ASPEN - David Hidalgo recently finished recording sessions for a new Bob Dylan album, at Jackson Browne's Los Angeles studio. Hidalgo, who has played on two previous Dylan albums, wasn't expecting to add his Mexican instruments to the new project. But there were Mexican instruments around the studio, and Hidalgo, who grew up in a Mexican-American environment in East L.A., was as attracted to the accordion, and the tres - a guitar-like instrument whose six strings are separated into three groups of two - as he was to the electric guitar when he was a kid. Dylan heard those sounds, and welcomed them into his music.
"He'd say, 'Wow, what's that?'" Hidalgo said from a tour stop in Fort Collins. "He liked the sound. So we'd get it in there."
Hidalgo appreciated Dylan's embrace of the Mexican sounds. But he has an even bigger appreciation of Dylan's outlook on music generally. The recording session, he said, was nothing like the earlier ones he had done with Dylan.
"It was a great experience. And different. Each one has been different, all completely different approaches. It's an amazing thing, how he keeps creativity. I don't see how he does it."
Hidalgo may not understand it exactly. But that hasn't stopped him from embodying that same sort of constant reinvention. In the main gig he has had for nearly 50 years, as a member of Los Lobos, Hidalgo and his mates - Louis Perez, Cesar Rosas and Conrad Lozano, all founding members of the band, and Steve Berlin, a Jewish Philadelphian who joined the group in the mid-'80s - have remained creatively restless and ambitious, refusing to fall into well-worn grooves.
"That's always been the philosophy of this band - it's still alive, I guess, the band, the attitude," the 57-year-old Hidalgo said. "We don't move as fast as we used to, but trying to do something that we haven't done before - that's something we pay attention to. That's important to us."
When Los Lobos play the Wheeler Opera House on Saturday, March 10 at 8 p.m., they will, indeed, be doing something new. Their current tour is an all acoustic show - unlike their last Aspen appearance, in 2009 at Belly Up, which was billed as acoustic, but found the band switching to full electric mode before the halfway point. And while Los Lobos has done acoustic tours before, this one has a twist. In the past, going acoustic meant that the setlist would be devoted to old Mexican songs. But beginning with some shows in the Midwest last week, Los Lobos have tried playing their English-language rock 'n' roll on acoustic guitars, stand-up bass and a smattering of Mexican folk instruments.
This doesn't quite compare in magnitude to some of the moves Los Lobos tried early on in their careers. The band members started out like any American kids who grew up in the '60s - anxious to separate themselves from the music of their parents, dying to plug in electric guitars and get loud. Hidalgo worshipped Hendrix and Cream; he and his friends had little interest in the Spanish-language norteno and cumbias their parents played on the radio.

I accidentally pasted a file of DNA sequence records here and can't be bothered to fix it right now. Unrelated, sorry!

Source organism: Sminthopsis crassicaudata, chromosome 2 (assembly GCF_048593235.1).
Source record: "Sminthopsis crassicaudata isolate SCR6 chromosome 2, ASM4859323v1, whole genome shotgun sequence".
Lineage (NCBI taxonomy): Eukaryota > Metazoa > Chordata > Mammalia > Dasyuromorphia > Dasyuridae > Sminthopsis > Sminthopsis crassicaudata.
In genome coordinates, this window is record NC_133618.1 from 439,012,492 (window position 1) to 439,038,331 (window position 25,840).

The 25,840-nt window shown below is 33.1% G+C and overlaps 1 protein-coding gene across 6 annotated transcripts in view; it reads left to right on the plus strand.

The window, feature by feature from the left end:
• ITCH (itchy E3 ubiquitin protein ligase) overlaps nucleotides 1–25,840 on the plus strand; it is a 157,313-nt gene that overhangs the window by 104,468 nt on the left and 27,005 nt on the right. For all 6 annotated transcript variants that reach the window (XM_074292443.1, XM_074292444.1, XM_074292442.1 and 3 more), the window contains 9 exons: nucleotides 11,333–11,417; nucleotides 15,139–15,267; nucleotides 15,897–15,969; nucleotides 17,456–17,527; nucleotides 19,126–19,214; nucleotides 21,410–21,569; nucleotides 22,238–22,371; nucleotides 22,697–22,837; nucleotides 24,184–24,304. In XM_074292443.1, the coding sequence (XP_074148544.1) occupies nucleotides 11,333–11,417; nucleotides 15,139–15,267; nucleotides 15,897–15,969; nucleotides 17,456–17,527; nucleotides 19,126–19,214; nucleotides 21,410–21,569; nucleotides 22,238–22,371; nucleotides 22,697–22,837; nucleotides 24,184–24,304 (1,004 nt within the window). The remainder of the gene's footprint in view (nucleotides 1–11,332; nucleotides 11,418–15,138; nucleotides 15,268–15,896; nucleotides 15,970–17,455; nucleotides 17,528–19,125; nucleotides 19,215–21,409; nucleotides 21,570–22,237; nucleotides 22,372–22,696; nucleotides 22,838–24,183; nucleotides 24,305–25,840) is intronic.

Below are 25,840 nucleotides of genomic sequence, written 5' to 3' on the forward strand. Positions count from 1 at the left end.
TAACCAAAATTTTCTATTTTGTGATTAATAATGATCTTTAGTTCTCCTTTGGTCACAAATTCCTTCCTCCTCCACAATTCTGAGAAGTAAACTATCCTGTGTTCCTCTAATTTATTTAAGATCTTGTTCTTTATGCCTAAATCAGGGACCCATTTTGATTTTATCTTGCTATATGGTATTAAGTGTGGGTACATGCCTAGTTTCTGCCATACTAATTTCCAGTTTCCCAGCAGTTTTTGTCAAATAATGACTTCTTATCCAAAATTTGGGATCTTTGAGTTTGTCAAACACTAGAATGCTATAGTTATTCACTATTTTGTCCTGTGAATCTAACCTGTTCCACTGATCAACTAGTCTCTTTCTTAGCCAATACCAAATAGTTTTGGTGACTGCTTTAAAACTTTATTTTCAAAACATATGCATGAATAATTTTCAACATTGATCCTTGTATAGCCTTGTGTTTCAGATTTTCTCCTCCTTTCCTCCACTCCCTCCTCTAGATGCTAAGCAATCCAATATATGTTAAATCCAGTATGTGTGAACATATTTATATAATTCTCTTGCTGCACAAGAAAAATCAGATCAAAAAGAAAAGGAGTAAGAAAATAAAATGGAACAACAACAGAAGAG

But at a certain point something snapped, and Los Lobos found themselves challenged by the Mexican styles. They traded in their Fender six-strings for bajo sextos and requintos, and for nine years did their best impersonation of a Mexican folk band. When they released the 1978 album "Just Another Band From East L.A.," under the name Los Lobos del Este de Los Angeles, the songs were "El Pescador Nadador" and "La Iguana."
Then came another monumental change: for the 1983 album "... and a Time to Dance," they emerged as a plugged-in band, singing American-style rock.
Since then, Los Lobos - with the same lineup of musicians - have settled more or less into a certain style that mixes English and Spanish lyrics, American rock with South of the Border rhythms and themes. But they haven't stopped experimenting. The 1988 album "La Pistola y El Corazon" was devoted to tejano and mariachi styles. The highly praised 1992 album "Kiko" found them discovering the wonders of the recording studio; "Colossal Head," from 1996, moved closer toward the avant-garde. "The Ride," from 2004, was heavy with guest singers: Elvis Costello, Mavis Staples, Tom Waits, the Mexican band Cafe Tacuba; "Los Lobos Goes Disney," from 2009, was a set of recordings of songs from classic Disney movies. (That one can be explained by the fact that Los Lobos were signed to the Disney-owned Hollywood Records.)
The most recent album, 2010's "Tin Can Trust," was, at last, a throwback.
"We played straightforward, like we used to - just capture the performance. Like we did before we learned how to use the studio. It's like 'How Will the Wolf Survive' [their 1984 breakthrough album] - really pure, simple," Hidalgo said. "I guess we're recycling our old stuff, in a way."
How have Los Lobos avoided making a habit of falling into old patterns? Hidalgo isn't sure. Answering that is as difficult as saying how Bob Dylan has reinvented himself as a country singer, as a fire-and-brimstone gospel singer, as an old-style folkie, as a crooner.
"It's a mystery sometimes," Hidalgo said of Los Lobos. "Bottom line is, we still believe in what this band means to us. So we're still here to keep it alive."